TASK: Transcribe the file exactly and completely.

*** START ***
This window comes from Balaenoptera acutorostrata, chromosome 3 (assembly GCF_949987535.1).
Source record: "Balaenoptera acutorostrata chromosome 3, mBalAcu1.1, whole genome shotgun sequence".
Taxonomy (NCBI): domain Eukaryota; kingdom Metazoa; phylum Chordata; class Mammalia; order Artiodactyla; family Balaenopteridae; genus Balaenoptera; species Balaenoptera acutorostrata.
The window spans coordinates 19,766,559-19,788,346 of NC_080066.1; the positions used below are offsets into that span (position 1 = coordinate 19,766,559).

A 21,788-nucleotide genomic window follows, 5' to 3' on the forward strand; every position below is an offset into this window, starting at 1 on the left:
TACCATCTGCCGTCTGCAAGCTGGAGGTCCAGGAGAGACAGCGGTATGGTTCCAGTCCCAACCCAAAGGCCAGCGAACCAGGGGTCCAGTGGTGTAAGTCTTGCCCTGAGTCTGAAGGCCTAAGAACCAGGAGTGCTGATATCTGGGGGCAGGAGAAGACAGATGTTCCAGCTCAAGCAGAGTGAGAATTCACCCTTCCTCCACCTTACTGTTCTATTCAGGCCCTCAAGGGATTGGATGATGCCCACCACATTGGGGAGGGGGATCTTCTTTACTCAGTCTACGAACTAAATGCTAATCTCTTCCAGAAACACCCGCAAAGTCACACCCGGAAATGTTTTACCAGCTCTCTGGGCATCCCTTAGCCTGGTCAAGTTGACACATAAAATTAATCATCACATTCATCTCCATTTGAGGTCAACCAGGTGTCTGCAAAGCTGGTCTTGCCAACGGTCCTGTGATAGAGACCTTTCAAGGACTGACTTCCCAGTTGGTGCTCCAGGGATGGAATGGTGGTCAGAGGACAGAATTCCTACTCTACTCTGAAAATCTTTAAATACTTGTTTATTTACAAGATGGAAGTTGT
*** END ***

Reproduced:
This window comes from Balaenoptera acutorostrata, chromosome 3 (assembly GCF_949987535.1).
Source record: "Balaenoptera acutorostrata chromosome 3, mBalAcu1.1, whole genome shotgun sequence".
Taxonomy (NCBI): domain Eukaryota; kingdom Metazoa; phylum Chordata; class Mammalia; order Artiodactyla; family Balaenopteridae; genus Balaenoptera; species Balaenoptera acutorostrata.
The window spans coordinates 19,766,559-19,788,346 of NC_080066.1; the positions used below are offsets into that span (position 1 = coordinate 19,766,559).

A 21,788-nucleotide genomic window follows, 5' to 3' on the forward strand; every position below is an offset into this window, starting at 1 on the left:
TACCATCTGCCGTCTGCAAGCTGGAGGTCCAGGAGAGACAGCGGTATGGTTCCAGTCCCAACCCAAAGGCCAGCGAACCAGGGGTCCAGTGGTGTAAGTCTTGCCCTGAGTCTGAAGGCCTAAGAACCAGGAGTGCTGATATCTGGGGGCAGGAGAAGACAGATGTTCCAGCTCAAGCAGAGTGAGAATTCACCCTTCCTCCACCTTACTGTTCTATTCAGGCCCTCAAGGGATTGGATGATGCCCACCACATTGGGGAGGGGGATCTTCTTTACTCAGTCTACGAACTAAATGCTAATCTCTTCCAGAAACACCCGCAAAGTCACACCCGGAAATGTTTTACCAGCTCTCTGGGCATCCCTTAGCCTGGTCAAGTTGACACATAAAATTAATCATCACATTCATCTCCATTTGAGGTCAACCAGGTGTCTGCAAAGCTGGTCTTGCCAACGGTCCTGTGATAGAGACCTTTCAAGGACTGACTTCCCAGTTGGTGCTCCAGGGATGGAATGGTGGTCAGAGGACAGAATTCCTACTCTACTCTGAAAATCTTTAAATACTTGTTTATTTACAAGATGGAAGTTGT